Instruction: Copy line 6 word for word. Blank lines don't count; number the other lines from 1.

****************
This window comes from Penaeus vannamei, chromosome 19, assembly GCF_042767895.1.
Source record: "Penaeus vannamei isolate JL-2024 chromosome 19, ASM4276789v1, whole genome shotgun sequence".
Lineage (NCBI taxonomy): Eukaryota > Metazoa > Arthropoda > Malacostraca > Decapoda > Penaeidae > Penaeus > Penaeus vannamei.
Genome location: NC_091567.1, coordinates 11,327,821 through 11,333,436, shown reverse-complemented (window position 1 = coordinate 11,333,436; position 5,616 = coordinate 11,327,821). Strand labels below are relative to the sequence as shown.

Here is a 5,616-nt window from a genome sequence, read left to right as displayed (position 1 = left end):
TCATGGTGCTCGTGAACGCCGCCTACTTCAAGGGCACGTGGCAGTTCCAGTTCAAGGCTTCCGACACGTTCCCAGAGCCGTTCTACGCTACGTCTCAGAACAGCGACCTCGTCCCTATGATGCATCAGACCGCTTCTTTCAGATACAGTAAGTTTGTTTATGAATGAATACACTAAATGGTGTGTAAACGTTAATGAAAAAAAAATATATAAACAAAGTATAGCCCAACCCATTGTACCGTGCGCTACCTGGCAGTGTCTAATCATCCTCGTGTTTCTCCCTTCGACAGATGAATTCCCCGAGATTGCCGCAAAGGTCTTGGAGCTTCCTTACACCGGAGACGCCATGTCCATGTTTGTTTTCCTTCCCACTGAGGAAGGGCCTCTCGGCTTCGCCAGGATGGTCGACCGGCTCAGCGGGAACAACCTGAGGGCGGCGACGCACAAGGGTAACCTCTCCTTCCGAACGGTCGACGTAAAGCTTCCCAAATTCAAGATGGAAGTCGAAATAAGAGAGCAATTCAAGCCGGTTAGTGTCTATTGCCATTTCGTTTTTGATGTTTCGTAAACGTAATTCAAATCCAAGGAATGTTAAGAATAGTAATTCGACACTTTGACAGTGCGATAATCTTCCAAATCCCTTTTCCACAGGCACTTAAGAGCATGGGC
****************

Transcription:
TCATGGTGCTCGTGAACGCCGCCTACTTCAAGGGCACGTGGCAGTTCCAGTTCAAGGCTTCCGACACGTTCCCAGAGCCGTTCTACGCTACGTCTCAGAACAGCGACCTCGTCCCTATGATGCATCAGACCGCTTCTTTCAGATACAGTAAGTTTGTTTATGAATGAATACACTAAATGGTGTGTAAACGTTAATGAAAAAAAAATATATAAACAAAGTATAGCCCAACCCATTGTACCGTGCGCTACCTGGCAGTGTCTAATCATCCTCGTGTTTCTCCCTTCGACAGATGAATTCCCCGAGATTGCCGCAAAGGTCTTGGAGCTTCCTTACACCGGAGACGCCATGTCCATGTTTGTTTTCCTTCCCACTGAGGAAGGGCCTCTCGGCTTCGCCAGGATGGTCGACCGGCTCAGCGGGAACAACCTGAGGGCGGCGACGCACAAGGGTAACCTCTCCTTCCGAACGGTCGACGTAAAGCTTCCCAAATTCAAGATGGAAGTCGAAATAAGAGAGCAATTCAAGCCGGTTAGTGTCTATTGCCATTTCGTTTTTGATGTTTCGTAAACGTAATTCAAATCCAAGGAATGTTAAGAATAGTAATTCGACACTTTGACAGTGCGATAATCTTCCAAATCCCTTTTCCACAGGCACTTAAGAGCATGGGC